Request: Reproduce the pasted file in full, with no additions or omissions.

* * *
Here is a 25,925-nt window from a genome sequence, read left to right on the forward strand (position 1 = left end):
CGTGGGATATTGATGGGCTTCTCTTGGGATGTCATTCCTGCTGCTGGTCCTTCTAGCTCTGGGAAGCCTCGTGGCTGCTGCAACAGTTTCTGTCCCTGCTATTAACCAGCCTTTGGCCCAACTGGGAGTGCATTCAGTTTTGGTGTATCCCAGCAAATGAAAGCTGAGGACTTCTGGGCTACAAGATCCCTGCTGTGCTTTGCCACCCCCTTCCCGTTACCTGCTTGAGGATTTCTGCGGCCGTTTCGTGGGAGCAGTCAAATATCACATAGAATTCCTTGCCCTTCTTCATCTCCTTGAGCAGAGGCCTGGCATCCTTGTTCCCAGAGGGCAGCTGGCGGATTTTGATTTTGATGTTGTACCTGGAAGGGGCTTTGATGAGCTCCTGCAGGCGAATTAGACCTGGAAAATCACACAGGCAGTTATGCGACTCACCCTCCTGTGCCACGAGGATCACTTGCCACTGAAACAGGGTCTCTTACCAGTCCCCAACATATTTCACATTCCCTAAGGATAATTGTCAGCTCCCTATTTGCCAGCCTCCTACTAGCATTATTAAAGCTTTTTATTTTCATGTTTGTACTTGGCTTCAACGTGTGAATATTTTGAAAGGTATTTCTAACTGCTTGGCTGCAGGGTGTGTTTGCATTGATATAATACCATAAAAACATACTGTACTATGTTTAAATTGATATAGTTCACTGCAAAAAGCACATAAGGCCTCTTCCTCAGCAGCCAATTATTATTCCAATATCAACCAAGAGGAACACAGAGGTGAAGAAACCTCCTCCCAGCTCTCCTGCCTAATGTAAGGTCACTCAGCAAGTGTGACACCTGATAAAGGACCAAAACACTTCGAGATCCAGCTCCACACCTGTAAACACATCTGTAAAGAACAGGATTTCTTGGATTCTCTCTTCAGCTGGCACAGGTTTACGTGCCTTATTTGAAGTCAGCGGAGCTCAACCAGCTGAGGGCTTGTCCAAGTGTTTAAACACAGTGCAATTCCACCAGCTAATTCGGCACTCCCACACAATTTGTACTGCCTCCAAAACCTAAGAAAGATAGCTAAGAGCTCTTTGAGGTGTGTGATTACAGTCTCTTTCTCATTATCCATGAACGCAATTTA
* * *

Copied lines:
Here is a 25,925-nt window from a genome sequence, read left to right on the forward strand (position 1 = left end):
CGTGGGATATTGATGGGCTTCTCTTGGGATGTCATTCCTGCTGCTGGTCCTTCTAGCTCTGGGAAGCCTCGTGGCTGCTGCAACAGTTTCTGTCCCTGCTATTAACCAGCCTTTGGCCCAACTGGGAGTGCATTCAGTTTTGGTGTATCCCAGCAAATGAAAGCTGAGGACTTCTGGGCTACAAGATCCCTGCTGTGCTTTGCCACCCCCTTCCCGTTACCTGCTTGAGGATTTCTGCGGCCGTTTCGTGGGAGCAGTCAAATATCACATAGAATTCCTTGCCCTTCTTCATCTCCTTGAGCAGAGGCCTGGCATCCTTGTTCCCAGAGGGCAGCTGGCGGATTTTGATTTTGATGTTGTACCTGGAAGGGGCTTTGATGAGCTCCTGCAGGCGAATTAGACCTGGAAAATCACACAGGCAGTTATGCGACTCACCCTCCTGTGCCACGAGGATCACTTGCCACTGAAACAGGGTCTCTTACCAGTCCCCAACATATTTCACATTCCCTAAGGATAATTGTCAGCTCCCTATTTGCCAGCCTCCTACTAGCATTATTAAAGCTTTTTATTTTCATGTTTGTACTTGGCTTCAACGTGTGAATATTTTGAAAGGTATTTCTAACTGCTTGGCTGCAGGGTGTGTTTGCATTGATATAATACCATAAAAACATACTGTACTATGTTTAAATTGATATAGTTCACTGCAAAAAGCACATAAGGCCTCTTCCTCAGCAGCCAATTATTATTCCAATATCAACCAAGAGGAACACAGAGGTGAAGAAACCTCCTCCCAGCTCTCCTGCCTAATGTAAGGTCACTCAGCAAGTGTGACACCTGATAAAGGACCAAAACACTTCGAGATCCAGCTCCACACCTGTAAACACATCTGTAAAGAACAGGATTTCTTGGATTCTCTCTTCAGCTGGCACAGGTTTACGTGCCTTATTTGAAGTCAGCGGAGCTCAACCAGCTGAGGGCTTGTCCAAGTGTTTAAACACAGTGCAATTCCACCAGCTAATTCGGCACTCCCACACAATTTGTACTGCCTCCAAAACCTAAGAAAGATAGCTAAGAGCTCTTTGAGGTGTGTGATTACAGTCTCTTTCTCATTATCCATGAACGCAATTTA